Happy as Clams

Happy as Clams

happy as clams

Two friends are happy as clams and discuss work. One new Idiom is “In my face.” The Grammar focus is on Ellipsis.

Jesse: “I have to get a job. Prices have gone up on everything.”
Jim: “I thought you had a new job.”
Jesse: “No, the work was fine but I couldn’t stand the boss.”
Jim: “So you got fired?”
Jesse: “No, I just quit. He was always in my face.”
Jim: “Did they pay well?”
Jesse: “No, even the money sucked. How’s your job?”
Jim: “I’m happy as a pig in mud. No problems there.”
Jesse: “Do they need anybody else?”
Jim: “No, I think there’s a waiting list to get on!”
Jesse: “That good, is it? Well, I envy you.”
Jim: “You’ll find something good, I’m sure of it.”
Jesse: “If I don’t, I’ll be out on the street.”
Jim: “You can shack at my place if that happens.”
Jesse: “Appreciate it, bro.”


In my face means provocative, aggressively unavoidable. See online Idioms Dictionary.
It sucked is rude slang for it was very poor, inferior, or undesirable. See online Idioms Dictionary.
Happy as a pig in mud (same as “happy as a clam”) means very joyful and contented. See online Idioms Dictionary.
On the street means homeless, without an established place of residence. See online Idioms Dictionary.
Shack (up) means to live with someone or stay at someone’s house temporarily. It often has sexual connotations. See online Idioms Dictionary.
Bro, short for “brother,” is slang for a male friend. See online Dictionary.

Suggested Topic for Comments: Ellipsis

“Appreciate it.” This elliptical sentence seems to violate the fundamental rule that every non-imperative sentence in English requires a subject. Here, “I” has been dropped. But ellipsis is very common in informal conversational English.


Two friends discuss ambition in the workplace. Another Idiom featured here is “upset the apple cart.” The Grammar focus is on Phrasal Verbs.

Simeon: “I’ve been working on this so long my eyes hurt.”
Grady: “What are you working on?”
Simeon: “It’s a project for work. The big cheese wants us to write some recommendations.”
Grady: “For real?”
Simeon: “Yes, I have several suggestions.”
Grady: “Are you asking for 30 for 40, or whatever it’s called? Work 30 but get paid for 40?”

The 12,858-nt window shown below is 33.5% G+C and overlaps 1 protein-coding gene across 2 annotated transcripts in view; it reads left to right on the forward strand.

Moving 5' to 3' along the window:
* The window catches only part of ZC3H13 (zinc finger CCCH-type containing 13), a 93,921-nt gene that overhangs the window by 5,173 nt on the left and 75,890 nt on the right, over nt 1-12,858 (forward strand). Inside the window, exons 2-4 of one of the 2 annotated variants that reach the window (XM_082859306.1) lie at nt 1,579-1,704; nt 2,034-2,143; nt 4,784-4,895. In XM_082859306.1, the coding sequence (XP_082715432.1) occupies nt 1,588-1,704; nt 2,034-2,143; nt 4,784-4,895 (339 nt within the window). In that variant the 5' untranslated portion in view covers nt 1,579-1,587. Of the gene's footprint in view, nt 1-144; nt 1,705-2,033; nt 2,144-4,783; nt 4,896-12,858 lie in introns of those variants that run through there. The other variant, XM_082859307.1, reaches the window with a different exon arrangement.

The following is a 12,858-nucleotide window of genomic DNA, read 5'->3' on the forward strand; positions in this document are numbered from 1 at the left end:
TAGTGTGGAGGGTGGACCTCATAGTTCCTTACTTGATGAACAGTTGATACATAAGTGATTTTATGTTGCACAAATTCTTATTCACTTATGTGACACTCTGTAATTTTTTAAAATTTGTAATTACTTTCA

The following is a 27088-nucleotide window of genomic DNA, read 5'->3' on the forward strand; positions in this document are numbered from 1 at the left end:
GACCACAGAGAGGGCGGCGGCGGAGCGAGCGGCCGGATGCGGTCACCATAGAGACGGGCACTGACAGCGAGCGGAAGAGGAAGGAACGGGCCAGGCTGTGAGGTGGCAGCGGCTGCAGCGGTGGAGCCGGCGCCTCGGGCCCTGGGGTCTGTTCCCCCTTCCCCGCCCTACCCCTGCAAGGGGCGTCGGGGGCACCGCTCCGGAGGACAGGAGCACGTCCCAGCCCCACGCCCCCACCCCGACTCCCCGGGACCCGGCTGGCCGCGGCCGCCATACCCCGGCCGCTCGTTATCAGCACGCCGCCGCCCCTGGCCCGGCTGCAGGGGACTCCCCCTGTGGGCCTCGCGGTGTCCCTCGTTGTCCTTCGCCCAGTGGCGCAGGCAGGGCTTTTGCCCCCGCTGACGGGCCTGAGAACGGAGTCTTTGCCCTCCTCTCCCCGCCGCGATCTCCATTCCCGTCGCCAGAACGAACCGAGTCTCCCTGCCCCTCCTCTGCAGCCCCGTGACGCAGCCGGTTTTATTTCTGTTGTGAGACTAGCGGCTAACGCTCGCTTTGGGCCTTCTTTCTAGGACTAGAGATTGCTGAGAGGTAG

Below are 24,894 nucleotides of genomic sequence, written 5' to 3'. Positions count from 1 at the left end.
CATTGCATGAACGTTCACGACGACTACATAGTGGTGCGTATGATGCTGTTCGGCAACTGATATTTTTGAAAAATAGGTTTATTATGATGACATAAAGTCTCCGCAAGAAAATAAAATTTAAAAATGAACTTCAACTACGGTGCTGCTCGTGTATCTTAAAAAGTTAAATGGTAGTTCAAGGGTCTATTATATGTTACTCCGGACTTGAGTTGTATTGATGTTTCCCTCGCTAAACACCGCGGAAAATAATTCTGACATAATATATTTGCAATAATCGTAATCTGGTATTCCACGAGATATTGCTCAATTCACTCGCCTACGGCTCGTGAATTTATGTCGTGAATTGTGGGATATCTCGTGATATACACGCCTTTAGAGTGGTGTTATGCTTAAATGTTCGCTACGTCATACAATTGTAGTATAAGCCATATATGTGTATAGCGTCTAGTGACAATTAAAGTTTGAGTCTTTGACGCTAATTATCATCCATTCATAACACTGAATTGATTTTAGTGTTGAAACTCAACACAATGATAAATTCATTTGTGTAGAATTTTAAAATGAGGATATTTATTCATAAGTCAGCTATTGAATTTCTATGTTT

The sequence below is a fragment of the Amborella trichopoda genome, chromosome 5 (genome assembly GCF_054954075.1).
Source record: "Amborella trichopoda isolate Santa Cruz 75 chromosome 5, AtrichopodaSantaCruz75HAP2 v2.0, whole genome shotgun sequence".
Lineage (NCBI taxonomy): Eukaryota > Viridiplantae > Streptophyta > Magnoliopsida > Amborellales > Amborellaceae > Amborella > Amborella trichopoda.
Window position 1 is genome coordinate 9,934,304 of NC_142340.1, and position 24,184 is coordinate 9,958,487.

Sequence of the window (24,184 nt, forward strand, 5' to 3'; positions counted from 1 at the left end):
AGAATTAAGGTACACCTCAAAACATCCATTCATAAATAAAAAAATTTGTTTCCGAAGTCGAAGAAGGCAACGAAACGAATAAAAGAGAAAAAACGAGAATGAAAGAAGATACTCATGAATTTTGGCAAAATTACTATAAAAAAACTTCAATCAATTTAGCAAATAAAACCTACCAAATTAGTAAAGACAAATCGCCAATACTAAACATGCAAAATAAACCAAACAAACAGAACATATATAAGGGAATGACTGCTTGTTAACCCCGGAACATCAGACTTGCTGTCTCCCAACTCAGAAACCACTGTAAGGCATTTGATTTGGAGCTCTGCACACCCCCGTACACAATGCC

Simeon: “Like in Europe? No, I wouldn’t upset the apple cart with anything like that. Just a ten-minute break in the afternoon, that kind of thing.”
Grady: “I guess you could get fired if you go all socialist on them.”
Simeon: “I’m happy as a clam there, so I have no reason to complain.”
Grady: “How many hours a week do you work?”
Simeon: “Probably nine hours a day, plus I usually stay over a little.”
Grady: “But you take a class in the evenings too, don’t you?”
Simeon: “Ya, so maybe sixty hours a week. But I’m very ambitious.”
Grady: “You want more.”
Simeon: “I do, that’s a big 10-4. I totally want more.”


The big cheese means the boss, the key figure, the leader. See online Idioms Dictionary.
Upset the apple cart means to upset or ruin something, disturb the status quo. See online Idioms Dictionary.
Happy as a clam means very joyful and contented. See online Idioms Dictionary.
Stay over as a phrasal verb means to stay overnight. See online Idioms Dictionary.
10-4, which comes from CB radio, indicates affirmation or acknowledgment. See online Idioms Dictionary.
Totally means to a great or extreme degree. See online Idioms Dictionary.

Suggested Topic for Comments: Phrasal Verbs

The Free Dictionary online gives only one interpretation for “Stay over” and insists it means to stay overnight. But “over” can also be used to mean to stay past closing, or past the end of the work day.

Merriam-Webster online also designates “Stay over” a Phrasal Verb which means to stay overnight. But this indicates to me the Preposition “over” in informal dialogue is on a continuum of meaning, and the context will determine whether it is behaving as a Preposition or a Particle.

If “over” is used as a Particle in the Phrasal Verb “Stay over,” the idiomatic meaning is to stay overnight. But used as a Preposition, it means to stay past closing, stay over the final hour of the day, stay past the bell, etc. To stay past 5 p.m. can be expressed as to “stay over” and does not declare its meaning “to stay overnight” as it does when used as a Particle in the Phrasal Verb.

Needless to say, there are other instances in modern English where the context determines the meaning and part of speech of a particular word. For example, “lead” can be a Noun or a Verb, depending on the discourse context. Some linguists (Dowd, Bolinger) may insist that the designation as Preposition or Particle can only be determined in context.

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